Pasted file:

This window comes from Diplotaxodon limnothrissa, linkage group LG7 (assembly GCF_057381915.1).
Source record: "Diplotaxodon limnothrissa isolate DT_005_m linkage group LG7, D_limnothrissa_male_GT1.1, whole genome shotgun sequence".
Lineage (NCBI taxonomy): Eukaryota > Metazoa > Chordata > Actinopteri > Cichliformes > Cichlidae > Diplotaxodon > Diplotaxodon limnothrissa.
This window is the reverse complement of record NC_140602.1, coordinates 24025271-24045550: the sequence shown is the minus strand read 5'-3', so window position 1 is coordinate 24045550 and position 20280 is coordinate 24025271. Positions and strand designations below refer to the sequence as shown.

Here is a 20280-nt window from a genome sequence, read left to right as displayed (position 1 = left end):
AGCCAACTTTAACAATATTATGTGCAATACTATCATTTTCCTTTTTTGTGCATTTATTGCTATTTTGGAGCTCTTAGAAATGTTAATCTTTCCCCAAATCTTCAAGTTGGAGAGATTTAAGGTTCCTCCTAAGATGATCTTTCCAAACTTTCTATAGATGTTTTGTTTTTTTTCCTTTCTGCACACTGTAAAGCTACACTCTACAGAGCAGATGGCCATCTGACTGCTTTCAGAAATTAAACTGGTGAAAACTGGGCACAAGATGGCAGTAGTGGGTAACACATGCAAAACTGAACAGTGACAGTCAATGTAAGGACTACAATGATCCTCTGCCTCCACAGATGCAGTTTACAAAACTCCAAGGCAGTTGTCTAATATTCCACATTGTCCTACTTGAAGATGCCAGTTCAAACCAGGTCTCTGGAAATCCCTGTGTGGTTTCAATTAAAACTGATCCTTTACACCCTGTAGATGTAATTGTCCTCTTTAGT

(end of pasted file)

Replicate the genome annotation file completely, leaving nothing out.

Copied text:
This window comes from Diplotaxodon limnothrissa, linkage group LG7 (assembly GCF_057381915.1).
Source record: "Diplotaxodon limnothrissa isolate DT_005_m linkage group LG7, D_limnothrissa_male_GT1.1, whole genome shotgun sequence".
Lineage (NCBI taxonomy): Eukaryota > Metazoa > Chordata > Actinopteri > Cichliformes > Cichlidae > Diplotaxodon > Diplotaxodon limnothrissa.
This window is the reverse complement of record NC_140602.1, coordinates 24025271-24045550: the sequence shown is the minus strand read 5'-3', so window position 1 is coordinate 24045550 and position 20280 is coordinate 24025271. Positions and strand designations below refer to the sequence as shown.

Here is a 20280-nt window from a genome sequence, read left to right as displayed (position 1 = left end):
AGCCAACTTTAACAATATTATGTGCAATACTATCATTTTCCTTTTTTGTGCATTTATTGCTATTTTGGAGCTCTTAGAAATGTTAATCTTTCCCCAAATCTTCAAGTTGGAGAGATTTAAGGTTCCTCCTAAGATGATCTTTCCAAACTTTCTATAGATGTTTTGTTTTTTTTCCTTTCTGCACACTGTAAAGCTACACTCTACAGAGCAGATGGCCATCTGACTGCTTTCAGAAATTAAACTGGTGAAAACTGGGCACAAGATGGCAGTAGTGGGTAACACATGCAAAACTGAACAGTGACAGTCAATGTAAGGACTACAATGATCCTCTGCCTCCACAGATGCAGTTTACAAAACTCCAAGGCAGTTGTCTAATATTCCACATTGTCCTACTTGAAGATGCCAGTTCAAACCAGGTCTCTGGAAATCCCTGTGTGGTTTCAATTAAAACTGATCCTTTACACCCTGTAGATGTAATTGTCCTCTTTAGT